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  • Writer's pictureJason Nisse

Keir Madness

Updated: Jan 6, 2023

Sir Keir Starmer always strikes me as a sensible chap. Rather too sensible and safe, many would say. As someone who re-joined the Labour Party so I could vote for him as leader, I actually found myself underwhelmed by his dull hustings and ended up backing the less experience, but infinitely more charismatic and empathetic Lisa Nandy.

With Labour trailing the Conservatives heavily in the polls, Sir Kier and his team have come up with an idea to show the real Keir to the electorate – a fly-on-the-wall documentary. The media has already dubbed “Keeping up with the Keirdashians” or “Starmer of the Show.”

I’ve an alternate name – it’s a Keir Crash Waiting to Happen.

Let me explain why it’s a bad idea in general, a bad idea for Sir Kier in particular, and some alternative strategies.

1. Why to just say no to fly-on-the-wall documentaries

Good TV needs conflict. BBC2’s Newsnight does not invite guests who agree with each other, Andrew Neil and Andrew Marr do not offer up gentle questions for politicians to smack out of the park and fly-on-the-wall documentaries do not exist to show people’s good side.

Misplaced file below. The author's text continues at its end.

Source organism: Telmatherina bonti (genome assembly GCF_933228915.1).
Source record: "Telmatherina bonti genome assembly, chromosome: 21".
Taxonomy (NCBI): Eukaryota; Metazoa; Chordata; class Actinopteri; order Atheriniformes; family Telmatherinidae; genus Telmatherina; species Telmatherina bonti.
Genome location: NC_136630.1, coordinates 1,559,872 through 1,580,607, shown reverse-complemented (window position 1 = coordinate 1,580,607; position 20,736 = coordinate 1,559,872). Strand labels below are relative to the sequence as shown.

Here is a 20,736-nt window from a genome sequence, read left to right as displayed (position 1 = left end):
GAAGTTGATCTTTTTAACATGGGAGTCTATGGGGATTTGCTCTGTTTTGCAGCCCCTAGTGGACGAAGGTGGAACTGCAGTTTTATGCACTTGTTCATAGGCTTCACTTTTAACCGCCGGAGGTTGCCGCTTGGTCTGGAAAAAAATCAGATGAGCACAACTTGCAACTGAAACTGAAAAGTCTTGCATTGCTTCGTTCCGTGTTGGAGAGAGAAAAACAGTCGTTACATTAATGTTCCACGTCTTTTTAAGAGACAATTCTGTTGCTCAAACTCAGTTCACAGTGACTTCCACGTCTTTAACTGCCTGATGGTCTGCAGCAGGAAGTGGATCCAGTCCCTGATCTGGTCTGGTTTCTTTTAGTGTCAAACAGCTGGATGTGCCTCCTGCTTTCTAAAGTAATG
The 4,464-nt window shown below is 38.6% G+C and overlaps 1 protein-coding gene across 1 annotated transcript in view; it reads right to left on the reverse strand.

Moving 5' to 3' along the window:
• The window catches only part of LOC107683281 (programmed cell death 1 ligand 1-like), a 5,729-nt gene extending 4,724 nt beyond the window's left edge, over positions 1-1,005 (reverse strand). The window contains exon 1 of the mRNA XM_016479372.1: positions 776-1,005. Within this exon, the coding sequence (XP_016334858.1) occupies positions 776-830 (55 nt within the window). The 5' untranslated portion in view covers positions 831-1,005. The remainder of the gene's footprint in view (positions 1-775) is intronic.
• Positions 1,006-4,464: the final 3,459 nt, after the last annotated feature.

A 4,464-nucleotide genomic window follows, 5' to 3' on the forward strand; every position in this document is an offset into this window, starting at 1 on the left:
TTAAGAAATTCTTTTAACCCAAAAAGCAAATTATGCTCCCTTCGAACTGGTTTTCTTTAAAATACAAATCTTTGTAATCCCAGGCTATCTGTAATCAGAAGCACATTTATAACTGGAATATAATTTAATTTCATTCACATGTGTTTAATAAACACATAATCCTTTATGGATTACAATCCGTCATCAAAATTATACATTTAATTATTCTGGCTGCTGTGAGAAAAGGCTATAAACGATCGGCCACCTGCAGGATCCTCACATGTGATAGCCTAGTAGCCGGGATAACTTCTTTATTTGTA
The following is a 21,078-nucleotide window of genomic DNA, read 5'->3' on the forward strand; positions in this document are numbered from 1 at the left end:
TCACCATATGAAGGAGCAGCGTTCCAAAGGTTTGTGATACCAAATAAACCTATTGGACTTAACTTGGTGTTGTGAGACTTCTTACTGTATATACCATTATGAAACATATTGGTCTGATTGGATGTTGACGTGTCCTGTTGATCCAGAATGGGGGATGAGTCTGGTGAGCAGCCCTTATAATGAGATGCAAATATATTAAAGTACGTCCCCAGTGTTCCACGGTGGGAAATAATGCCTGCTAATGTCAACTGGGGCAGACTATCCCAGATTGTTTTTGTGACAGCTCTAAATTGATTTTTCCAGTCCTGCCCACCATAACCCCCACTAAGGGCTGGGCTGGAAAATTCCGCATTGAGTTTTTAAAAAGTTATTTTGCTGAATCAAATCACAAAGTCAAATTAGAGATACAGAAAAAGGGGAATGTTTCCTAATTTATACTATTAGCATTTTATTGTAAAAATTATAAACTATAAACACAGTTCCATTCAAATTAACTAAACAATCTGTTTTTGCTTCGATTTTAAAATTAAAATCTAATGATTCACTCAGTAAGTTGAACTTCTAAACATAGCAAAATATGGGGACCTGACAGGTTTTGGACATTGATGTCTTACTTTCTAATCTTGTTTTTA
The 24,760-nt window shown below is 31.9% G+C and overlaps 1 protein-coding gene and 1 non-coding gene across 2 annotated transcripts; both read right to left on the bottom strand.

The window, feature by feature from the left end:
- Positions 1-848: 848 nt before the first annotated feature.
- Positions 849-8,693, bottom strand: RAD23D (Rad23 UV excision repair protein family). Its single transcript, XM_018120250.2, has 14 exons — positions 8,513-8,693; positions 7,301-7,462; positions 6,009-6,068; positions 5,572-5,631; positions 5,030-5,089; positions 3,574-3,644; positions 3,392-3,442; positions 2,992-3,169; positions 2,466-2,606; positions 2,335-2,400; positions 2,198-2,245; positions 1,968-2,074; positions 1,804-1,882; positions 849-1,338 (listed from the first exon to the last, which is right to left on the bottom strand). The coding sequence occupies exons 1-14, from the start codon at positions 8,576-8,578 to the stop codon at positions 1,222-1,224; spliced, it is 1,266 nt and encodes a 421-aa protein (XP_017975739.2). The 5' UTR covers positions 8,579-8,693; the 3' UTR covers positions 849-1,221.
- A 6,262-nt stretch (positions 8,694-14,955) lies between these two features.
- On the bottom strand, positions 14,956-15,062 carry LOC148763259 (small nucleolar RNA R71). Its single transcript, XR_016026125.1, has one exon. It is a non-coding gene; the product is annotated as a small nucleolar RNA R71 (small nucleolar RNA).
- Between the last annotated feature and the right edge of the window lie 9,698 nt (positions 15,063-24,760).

I know this from experience, having worked at The Independent where a fly on the wall documentary agreed to by the then editor Rosie Boycott, to show her taking charge of the paper, led to accusations that she was bullying staffers and to some ill advised interviews with senior staff who’d had a ginger ale or two before appearing on screen. Baroness Boycott, as she is now, didn’t last long in the role.

2. Why Sir Keir is not going to come out of this well

Team Starmer doesn’t have to look very far to see what can go wrong – as the previous Labour leader Jeremy Corbyn agreed to allow Vice Media film a fly-on-the-wall documentary – seduced by the supposedly friendliness of Corbynista producer Ben Ferguson. The problem is hagiography doesn’t make good telly, and Ferguson was soon finding nuggets of discord which ended up being catnip for the anti-Corbyn media, while the viewership figures for the show on Vice barely registered.

If Sir Keir thinks a similar show will go well then it’s a triumph of hope over expectation.

3. What he could do as an alternative

The question is how does Sir Keir create a vehicle that will show his personality – or show that he has a personality. He might look at how Boris Johnson used the media to give himself credibility – through presenting Have I Got News For You and his documentary on the Roman empire. Maybe Sir Keir could present a show about Five-A-Side football, which he regularly plays, or about Stills disease, which his mother suffered from, or even about the law, which he clearly is an expert on from his time as a QC and Director of Public Prosecutions.

He needs a defined subject, with clear points for him to make, not an open ended documentary with numerous opportunities to go wrong. Such a calamity could be the End of the Keir show.

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